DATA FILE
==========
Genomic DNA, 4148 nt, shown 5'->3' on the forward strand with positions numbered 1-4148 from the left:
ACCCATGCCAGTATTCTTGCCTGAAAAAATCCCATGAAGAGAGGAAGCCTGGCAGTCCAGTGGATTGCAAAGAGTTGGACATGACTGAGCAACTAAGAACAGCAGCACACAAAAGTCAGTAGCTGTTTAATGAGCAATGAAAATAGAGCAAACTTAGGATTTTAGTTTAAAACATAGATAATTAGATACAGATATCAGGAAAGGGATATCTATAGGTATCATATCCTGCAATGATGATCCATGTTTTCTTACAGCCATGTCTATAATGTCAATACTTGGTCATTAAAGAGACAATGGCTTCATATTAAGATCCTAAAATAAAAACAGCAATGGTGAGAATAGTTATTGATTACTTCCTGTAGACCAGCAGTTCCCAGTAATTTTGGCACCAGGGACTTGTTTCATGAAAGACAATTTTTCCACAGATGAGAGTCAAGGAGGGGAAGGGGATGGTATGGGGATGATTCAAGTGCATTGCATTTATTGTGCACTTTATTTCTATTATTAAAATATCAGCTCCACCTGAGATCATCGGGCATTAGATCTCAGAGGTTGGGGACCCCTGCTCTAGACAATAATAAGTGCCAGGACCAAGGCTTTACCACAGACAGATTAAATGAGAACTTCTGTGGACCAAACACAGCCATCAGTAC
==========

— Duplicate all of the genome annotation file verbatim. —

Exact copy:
Genomic DNA, 4148 nt, shown 5'->3' on the forward strand with positions numbered 1-4148 from the left:
ACCCATGCCAGTATTCTTGCCTGAAAAAATCCCATGAAGAGAGGAAGCCTGGCAGTCCAGTGGATTGCAAAGAGTTGGACATGACTGAGCAACTAAGAACAGCAGCACACAAAAGTCAGTAGCTGTTTAATGAGCAATGAAAATAGAGCAAACTTAGGATTTTAGTTTAAAACATAGATAATTAGATACAGATATCAGGAAAGGGATATCTATAGGTATCATATCCTGCAATGATGATCCATGTTTTCTTACAGCCATGTCTATAATGTCAATACTTGGTCATTAAAGAGACAATGGCTTCATATTAAGATCCTAAAATAAAAACAGCAATGGTGAGAATAGTTATTGATTACTTCCTGTAGACCAGCAGTTCCCAGTAATTTTGGCACCAGGGACTTGTTTCATGAAAGACAATTTTTCCACAGATGAGAGTCAAGGAGGGGAAGGGGATGGTATGGGGATGATTCAAGTGCATTGCATTTATTGTGCACTTTATTTCTATTATTAAAATATCAGCTCCACCTGAGATCATCGGGCATTAGATCTCAGAGGTTGGGGACCCCTGCTCTAGACAATAATAAGTGCCAGGACCAAGGCTTTACCACAGACAGATTAAATGAGAACTTCTGTGGACCAAACACAGCCATCAGTAC